As Benjamin Franklin left the Constitutional Convention, he was reportedly asked what kind of government the founders would propose. He replied, “A republic, if you can keep it.”
This phrase has resonated through American history. It has been tested through a civil war, world wars, and even the toxic sludge of political discourse we are seeing right now.
I am reading a book by Supreme Court Justice Neil Gorsuch that borrowed this famous line by Benjamin Franklin as its title — “A Republic, If You Can Keep It.” In it, Gorsuch talks the things that shaped his outlook, from his upbringing in Colorado through his court nomination process. One thing that stood out is what the justice surrounded himself with at home and his office — a bell went off for me.
How we surround ourselves at home and our work is a direct reflection of our own journey.
A humble office in Wilsonville
My journey as your executive director does not start with a farm background. A native Oregonian from Eugene, the son of a banker and nurse, I was raised in a middle-class family. I hold on to those middle-class values, and the product of my fatherhood is all around me. Photos of my girls. Notes calling me a muffin butt. Craft items done at school.
On a shelf are various awards given by the association and other entities, and nods to past employers — Metro and the United States Senate, to name two. The pen I used to sign the beam of the expansion of the Oregon Convention Center in 2002. A signed poster of the Smithsonian Exhibit (the traveling 150th Anniversary) that I leveraged my time in U.S. Senator Bob Packwood’s office to land the destination in competition of other western states. Plaques of service to the State of Oregon as board member of the State Accident and Insurance Fund, and another denoting my time in the U.S. Senate. A print of Washington, D.C. that I saw every day when I worked for Senator Packwood. Original art pieces of three presidents — Grover Cleveland, Teddy Roosevelt and Abraham Lincoln.
These all reside among other random items accumulated from my past, but most valuable to me are the items from the OAN family. A shovel that I won at a raffle at the Willamette Chapter meeting that has associated with it a recollection of scoffing by Pete Brentano of Brentano’s Tree Farm. He said it would be no use at my house — and he was right!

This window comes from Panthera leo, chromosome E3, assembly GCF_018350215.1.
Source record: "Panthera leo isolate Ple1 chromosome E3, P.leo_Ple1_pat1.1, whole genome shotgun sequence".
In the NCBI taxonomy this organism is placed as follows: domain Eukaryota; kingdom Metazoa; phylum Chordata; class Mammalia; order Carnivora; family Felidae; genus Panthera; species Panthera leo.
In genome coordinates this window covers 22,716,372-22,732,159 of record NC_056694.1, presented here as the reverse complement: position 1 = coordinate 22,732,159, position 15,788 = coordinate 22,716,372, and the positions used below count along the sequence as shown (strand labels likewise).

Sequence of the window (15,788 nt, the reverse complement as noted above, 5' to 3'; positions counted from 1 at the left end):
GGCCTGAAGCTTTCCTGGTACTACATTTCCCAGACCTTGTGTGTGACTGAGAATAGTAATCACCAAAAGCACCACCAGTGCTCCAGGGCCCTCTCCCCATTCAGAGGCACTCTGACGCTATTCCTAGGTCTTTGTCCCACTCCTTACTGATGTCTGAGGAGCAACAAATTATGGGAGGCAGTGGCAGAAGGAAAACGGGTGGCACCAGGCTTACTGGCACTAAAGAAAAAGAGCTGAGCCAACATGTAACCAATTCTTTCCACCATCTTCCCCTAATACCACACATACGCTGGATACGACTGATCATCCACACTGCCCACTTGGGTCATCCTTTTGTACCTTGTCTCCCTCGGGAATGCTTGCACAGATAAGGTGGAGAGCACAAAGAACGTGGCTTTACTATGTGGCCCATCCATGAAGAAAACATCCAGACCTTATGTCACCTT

An Ag Overtime Warrior print is joined by a hammer, much akin to Thor, created by Kyle Fessler at Woodburn Nursery and Azaleas as a token of appreciation. If you sat in my office and looked around, part of my story would unfold.
The 64th Avenue bunker
During COVID, working from home was a new experience. I often called my home office “the bunker.”
Like any home, this tiny makeshift office is a mixture of shared space with my wife, Jennifer Satalino. We work back-to-back, and both of us are loud and expressive.
A 360-degree view gives a glimpse of my upbringing. Oregon Ducks and Oakland Raiders helmets are alongside plaques celebrating Hall of Fame New York Met pitcher Tom Seaver and one of the best teams in baseball history — the 1975 World Series Champions — the Cincinnati Reds. I am a sports nut.
Two American flag pieces dominate the room, one of which is a treasure to me — the Avenue in the Rain by Frederick Childe Hassam hand-painted oil painting reproduction, American flag-decorated streets. It is beautiful.
A print of a dignified and sad Native American woman was a singular focus in the office of Supreme Court Justice Sandra Day O’Connor, and it spoke to me. It hangs next to my defunct lawn sign, “Stone for State Representative.”
Like at OAN, what is most precious is the number of photos of my family. Carolyn Rose’s first artwork of object permanence that has my head with three hairs on it. A precious photo of a 5-year-old Andrea Margaret on my lap on vacation, and one of my wife, Jennifer, in her pajamas out on the deck with pure glee in her smile as it was snowing.
A University of Oregon bottle opener personally made by Kyle Fessler is a prized possession and every time someone opens a beer, they are instructed to say, “Thanks, Kyle.”
There are the shell casings from my first time shooting a gun, courtesy of Chris and Josh Robinson, and a ton of items that invoke memories of decades past.
What dominates the bunker are books, more than I can possibly read in my lifetime. A thousand books are in waiting for the library that will be built when my youngest daughter graduates from Washington State University.
I have been thinking about my mother and recalling with fondness what she surrounded herself with. There is a common theme of work, family and the love of athletic teams. The apple does not fall far from the tree.
The journey is all around you
What we surround ourselves in our homes and work is a story about ourselves. We typically do not acquaint ourselves with what is important to our fellow humans , or take in what they surround themselves with, but we should.
We should not wait to clean out an office of a colleague or friend who passes on only to discover what they wanted to see each day. Take a moment to take in your environment at home and at your operation, and celebrate the path that brought you here.
Jeff Stone, OAN Executive Director
Director’s Desk from the February 2023 issue of Digger magazine | Download PDF